In Chess, the Pawns are aligned in front of the major pieces. The Pawns must be moved first before the Bishops, Rooks or Queen can get into the game. For new players, this is often an irritation. It seems that our development is being suppressed by these little meaningless pawns. In reality, these pawns serve a very important purpose. One of these is that they protect us from ourselves.
Pawns move one step at a time and they always move forward. The other pieces have the option of moving backwards. This is not the case with Pawns. They cannot be jumped over except by the Knight, but that's for a different lesson.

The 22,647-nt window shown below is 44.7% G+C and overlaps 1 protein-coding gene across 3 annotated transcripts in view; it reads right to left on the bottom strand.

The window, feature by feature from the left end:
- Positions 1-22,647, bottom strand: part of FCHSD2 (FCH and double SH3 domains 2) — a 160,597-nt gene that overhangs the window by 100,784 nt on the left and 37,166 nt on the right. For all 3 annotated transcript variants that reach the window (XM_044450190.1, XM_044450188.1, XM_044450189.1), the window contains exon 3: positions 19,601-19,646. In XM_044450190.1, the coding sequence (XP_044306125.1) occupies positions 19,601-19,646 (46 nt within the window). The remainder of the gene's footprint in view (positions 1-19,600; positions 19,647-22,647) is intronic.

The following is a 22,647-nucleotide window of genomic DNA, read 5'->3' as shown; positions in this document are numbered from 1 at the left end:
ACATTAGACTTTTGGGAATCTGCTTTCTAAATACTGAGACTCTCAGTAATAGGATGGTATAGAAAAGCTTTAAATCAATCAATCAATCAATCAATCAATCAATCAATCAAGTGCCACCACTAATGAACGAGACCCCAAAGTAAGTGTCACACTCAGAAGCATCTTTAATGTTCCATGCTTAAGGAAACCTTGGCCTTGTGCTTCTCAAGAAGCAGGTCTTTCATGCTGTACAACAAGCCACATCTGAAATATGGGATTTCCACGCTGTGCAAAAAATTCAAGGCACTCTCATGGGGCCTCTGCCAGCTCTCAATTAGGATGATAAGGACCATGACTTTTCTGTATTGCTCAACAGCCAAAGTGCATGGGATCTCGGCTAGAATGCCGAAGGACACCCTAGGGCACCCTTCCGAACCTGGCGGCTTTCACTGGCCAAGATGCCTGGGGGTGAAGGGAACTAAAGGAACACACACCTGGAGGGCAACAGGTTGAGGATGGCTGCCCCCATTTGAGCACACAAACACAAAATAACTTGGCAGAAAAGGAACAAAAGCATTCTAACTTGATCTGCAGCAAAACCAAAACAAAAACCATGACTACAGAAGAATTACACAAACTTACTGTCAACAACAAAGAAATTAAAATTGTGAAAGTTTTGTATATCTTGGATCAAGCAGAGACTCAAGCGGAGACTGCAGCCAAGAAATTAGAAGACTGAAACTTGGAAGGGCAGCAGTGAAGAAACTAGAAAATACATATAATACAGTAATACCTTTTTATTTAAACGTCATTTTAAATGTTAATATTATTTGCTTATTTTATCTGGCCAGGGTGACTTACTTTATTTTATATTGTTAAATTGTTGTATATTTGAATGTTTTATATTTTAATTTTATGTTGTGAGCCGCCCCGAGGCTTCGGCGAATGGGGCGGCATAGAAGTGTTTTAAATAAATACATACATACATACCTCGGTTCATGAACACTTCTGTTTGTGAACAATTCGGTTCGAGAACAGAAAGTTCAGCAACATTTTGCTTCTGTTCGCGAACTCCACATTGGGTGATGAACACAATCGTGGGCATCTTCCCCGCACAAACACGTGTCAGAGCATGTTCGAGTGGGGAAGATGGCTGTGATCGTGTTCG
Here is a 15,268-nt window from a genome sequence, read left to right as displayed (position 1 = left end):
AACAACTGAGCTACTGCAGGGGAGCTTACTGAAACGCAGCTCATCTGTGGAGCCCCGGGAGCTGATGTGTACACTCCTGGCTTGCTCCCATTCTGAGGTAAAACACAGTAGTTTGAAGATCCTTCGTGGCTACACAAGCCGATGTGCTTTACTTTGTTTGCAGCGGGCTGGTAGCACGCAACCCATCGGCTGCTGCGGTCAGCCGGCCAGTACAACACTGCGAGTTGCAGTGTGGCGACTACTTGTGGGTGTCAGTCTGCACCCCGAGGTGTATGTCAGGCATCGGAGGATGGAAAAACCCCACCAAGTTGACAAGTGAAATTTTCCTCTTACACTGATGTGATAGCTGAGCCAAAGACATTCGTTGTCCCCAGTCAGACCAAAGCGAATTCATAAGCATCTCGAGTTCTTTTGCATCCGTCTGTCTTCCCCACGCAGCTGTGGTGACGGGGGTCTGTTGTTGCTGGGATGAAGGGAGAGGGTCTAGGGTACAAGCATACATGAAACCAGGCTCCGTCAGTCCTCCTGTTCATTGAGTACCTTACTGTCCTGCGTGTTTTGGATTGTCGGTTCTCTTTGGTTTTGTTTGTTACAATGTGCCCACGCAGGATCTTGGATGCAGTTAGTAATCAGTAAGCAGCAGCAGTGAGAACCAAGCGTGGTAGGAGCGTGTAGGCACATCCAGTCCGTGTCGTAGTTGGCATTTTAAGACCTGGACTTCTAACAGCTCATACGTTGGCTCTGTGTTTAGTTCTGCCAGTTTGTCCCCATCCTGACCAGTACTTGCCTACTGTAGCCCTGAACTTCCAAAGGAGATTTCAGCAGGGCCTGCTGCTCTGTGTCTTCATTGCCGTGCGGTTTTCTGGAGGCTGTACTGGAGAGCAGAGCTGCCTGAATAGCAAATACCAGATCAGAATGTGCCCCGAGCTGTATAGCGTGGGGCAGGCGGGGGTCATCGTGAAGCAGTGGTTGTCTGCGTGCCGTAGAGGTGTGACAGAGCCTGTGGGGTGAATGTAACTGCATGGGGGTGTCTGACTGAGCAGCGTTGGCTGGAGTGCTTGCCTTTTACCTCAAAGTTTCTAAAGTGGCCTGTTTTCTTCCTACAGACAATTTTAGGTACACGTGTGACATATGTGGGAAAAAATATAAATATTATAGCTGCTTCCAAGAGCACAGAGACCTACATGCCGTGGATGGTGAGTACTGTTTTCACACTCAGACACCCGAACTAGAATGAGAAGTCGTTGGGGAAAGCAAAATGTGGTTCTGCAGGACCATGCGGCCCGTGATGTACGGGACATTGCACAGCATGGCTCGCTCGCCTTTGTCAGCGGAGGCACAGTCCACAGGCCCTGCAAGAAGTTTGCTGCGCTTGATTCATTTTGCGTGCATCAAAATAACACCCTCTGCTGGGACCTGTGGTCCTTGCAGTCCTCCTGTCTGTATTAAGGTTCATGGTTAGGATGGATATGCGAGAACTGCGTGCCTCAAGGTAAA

Here's the point, you are the chess player and every piece has its role. Good players master the small steps first. Once we learn master pawn movement, then we are prepared to bring out the more valuable pieces. In my life, I am a very good facilitator. Of all the things I do well, this is probably the most effective thing I do with the least amount of effort. On the road to mastery, one practices a single activity or action until it becomes second nature. Once you reach that level of automation, you can graduate to improvisation.
My advice to you is to do the small the things so well that they disappear. When your effort is reduced to effortless, you have move out of your own way, until tomorrow.